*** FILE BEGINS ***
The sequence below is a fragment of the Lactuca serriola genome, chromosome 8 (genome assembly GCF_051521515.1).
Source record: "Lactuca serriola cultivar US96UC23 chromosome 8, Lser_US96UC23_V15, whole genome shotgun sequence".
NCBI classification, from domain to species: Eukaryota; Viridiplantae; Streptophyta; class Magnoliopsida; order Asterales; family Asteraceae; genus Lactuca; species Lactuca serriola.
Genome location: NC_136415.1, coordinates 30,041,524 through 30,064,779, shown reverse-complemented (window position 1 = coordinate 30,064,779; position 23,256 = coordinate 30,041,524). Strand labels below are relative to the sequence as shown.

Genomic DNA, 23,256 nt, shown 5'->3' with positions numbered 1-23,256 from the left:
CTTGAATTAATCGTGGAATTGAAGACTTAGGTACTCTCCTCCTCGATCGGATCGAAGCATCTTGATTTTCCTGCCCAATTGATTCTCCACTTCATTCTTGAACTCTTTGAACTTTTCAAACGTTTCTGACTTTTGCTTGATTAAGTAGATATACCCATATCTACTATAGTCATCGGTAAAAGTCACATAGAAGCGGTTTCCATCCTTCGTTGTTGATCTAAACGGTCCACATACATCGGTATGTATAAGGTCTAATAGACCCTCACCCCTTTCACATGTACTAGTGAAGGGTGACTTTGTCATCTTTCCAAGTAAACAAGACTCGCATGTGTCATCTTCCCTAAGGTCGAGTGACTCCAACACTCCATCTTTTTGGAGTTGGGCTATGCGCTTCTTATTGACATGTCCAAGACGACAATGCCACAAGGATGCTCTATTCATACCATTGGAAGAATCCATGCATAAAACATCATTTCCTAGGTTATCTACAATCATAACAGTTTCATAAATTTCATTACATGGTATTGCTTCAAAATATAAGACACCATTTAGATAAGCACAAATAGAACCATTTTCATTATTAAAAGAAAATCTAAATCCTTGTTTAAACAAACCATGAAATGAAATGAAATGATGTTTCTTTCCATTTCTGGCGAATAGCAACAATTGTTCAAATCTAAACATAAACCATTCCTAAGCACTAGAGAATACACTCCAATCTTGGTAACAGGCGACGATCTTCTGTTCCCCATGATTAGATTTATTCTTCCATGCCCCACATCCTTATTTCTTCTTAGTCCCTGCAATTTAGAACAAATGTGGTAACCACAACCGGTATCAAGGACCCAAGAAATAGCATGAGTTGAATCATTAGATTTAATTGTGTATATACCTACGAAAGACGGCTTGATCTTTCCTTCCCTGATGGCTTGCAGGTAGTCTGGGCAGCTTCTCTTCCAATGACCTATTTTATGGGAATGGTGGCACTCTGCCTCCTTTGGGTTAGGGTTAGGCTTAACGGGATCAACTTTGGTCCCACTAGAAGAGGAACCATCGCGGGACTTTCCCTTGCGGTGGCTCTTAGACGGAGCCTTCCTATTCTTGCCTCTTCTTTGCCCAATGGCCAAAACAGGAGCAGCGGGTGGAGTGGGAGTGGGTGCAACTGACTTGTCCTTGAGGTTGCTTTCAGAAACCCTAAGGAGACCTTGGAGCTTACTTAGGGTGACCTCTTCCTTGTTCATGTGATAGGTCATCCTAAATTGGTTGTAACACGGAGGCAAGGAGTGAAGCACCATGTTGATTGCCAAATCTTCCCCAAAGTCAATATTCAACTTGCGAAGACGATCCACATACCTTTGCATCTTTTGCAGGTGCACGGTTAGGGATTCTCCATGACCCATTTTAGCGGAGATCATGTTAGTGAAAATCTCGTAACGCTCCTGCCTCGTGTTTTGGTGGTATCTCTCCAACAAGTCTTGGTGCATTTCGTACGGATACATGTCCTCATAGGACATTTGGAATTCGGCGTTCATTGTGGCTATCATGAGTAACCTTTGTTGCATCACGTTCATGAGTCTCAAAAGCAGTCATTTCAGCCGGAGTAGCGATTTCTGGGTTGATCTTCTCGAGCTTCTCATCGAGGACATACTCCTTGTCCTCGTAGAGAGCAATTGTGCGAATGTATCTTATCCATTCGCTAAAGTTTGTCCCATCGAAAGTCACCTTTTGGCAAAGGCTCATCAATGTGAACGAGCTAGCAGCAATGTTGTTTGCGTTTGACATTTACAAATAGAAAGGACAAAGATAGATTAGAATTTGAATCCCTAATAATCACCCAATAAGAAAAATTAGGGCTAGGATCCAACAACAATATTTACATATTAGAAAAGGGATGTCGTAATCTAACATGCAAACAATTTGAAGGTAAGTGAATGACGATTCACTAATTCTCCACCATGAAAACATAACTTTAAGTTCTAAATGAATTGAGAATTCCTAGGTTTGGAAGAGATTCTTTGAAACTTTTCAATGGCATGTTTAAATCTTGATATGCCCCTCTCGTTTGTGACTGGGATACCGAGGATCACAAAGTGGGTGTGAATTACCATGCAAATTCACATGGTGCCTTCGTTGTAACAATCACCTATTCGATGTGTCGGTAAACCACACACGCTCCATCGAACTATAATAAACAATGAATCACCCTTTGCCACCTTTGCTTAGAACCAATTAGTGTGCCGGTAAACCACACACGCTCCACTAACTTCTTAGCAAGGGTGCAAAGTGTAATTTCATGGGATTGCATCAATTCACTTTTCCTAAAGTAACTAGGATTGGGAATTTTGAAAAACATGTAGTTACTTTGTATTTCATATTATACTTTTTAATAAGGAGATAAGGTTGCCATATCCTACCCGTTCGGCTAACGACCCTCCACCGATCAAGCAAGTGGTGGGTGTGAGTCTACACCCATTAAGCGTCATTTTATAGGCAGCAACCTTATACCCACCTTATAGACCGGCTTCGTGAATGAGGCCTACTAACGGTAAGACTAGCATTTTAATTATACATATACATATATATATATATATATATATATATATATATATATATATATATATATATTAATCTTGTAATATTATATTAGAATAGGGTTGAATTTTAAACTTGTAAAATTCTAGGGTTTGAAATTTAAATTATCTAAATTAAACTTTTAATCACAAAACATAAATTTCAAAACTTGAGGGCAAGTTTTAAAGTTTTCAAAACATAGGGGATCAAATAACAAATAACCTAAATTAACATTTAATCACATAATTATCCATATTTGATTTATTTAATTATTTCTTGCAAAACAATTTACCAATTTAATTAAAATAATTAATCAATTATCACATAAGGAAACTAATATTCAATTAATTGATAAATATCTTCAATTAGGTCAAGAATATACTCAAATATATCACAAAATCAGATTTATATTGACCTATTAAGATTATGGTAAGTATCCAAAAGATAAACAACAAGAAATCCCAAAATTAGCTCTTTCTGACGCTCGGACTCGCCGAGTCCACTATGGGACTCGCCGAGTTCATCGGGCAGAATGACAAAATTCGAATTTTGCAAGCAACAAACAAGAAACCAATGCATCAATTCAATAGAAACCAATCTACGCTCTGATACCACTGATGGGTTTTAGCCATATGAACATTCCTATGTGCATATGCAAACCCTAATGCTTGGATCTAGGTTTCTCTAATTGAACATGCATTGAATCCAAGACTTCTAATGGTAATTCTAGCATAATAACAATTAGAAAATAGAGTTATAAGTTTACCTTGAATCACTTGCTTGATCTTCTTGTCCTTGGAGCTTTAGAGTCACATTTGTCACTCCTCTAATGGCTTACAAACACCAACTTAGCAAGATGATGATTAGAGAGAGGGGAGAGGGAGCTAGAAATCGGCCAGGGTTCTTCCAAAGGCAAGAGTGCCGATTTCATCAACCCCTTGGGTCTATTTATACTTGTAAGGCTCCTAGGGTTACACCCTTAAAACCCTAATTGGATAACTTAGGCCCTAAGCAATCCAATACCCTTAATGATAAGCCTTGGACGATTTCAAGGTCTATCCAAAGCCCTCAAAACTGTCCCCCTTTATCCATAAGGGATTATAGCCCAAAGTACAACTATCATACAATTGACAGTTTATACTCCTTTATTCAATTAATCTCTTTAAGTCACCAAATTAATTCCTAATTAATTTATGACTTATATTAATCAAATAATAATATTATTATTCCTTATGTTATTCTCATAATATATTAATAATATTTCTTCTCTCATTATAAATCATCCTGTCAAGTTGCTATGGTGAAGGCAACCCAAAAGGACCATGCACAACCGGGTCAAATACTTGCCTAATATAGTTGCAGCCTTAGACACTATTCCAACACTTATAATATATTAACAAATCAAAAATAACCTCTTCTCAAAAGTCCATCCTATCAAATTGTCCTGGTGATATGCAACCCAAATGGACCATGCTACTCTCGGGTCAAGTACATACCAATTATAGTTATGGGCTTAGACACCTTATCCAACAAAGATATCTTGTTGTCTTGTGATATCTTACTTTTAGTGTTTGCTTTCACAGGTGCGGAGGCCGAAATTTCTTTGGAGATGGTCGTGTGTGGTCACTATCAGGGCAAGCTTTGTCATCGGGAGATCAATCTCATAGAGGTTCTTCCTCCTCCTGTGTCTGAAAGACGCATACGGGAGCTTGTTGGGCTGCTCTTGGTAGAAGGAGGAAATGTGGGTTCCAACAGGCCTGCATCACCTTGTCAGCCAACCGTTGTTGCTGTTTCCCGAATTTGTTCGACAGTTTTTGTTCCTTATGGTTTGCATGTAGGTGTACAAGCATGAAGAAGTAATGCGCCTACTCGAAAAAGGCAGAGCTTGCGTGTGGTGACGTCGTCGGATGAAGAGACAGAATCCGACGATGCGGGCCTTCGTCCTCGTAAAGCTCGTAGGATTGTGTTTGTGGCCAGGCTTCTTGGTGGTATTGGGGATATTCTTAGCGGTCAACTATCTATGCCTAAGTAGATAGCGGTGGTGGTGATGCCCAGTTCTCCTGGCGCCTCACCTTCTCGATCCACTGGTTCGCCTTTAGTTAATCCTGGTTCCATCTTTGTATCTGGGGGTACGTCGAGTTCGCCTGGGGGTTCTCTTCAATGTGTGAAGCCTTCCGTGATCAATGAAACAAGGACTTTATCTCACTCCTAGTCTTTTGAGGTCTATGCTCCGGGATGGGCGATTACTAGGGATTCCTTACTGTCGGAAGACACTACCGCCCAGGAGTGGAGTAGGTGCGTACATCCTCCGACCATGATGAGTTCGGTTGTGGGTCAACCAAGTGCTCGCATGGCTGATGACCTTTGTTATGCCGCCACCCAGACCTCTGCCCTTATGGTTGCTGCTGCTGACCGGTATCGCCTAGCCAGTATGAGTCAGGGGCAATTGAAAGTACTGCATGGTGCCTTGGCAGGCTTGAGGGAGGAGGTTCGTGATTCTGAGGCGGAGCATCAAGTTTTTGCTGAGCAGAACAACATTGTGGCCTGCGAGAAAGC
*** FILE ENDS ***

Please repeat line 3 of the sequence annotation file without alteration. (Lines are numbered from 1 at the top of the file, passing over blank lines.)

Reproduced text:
NCBI classification, from domain to species: Eukaryota; Viridiplantae; Streptophyta; class Magnoliopsida; order Asterales; family Asteraceae; genus Lactuca; species Lactuca serriola.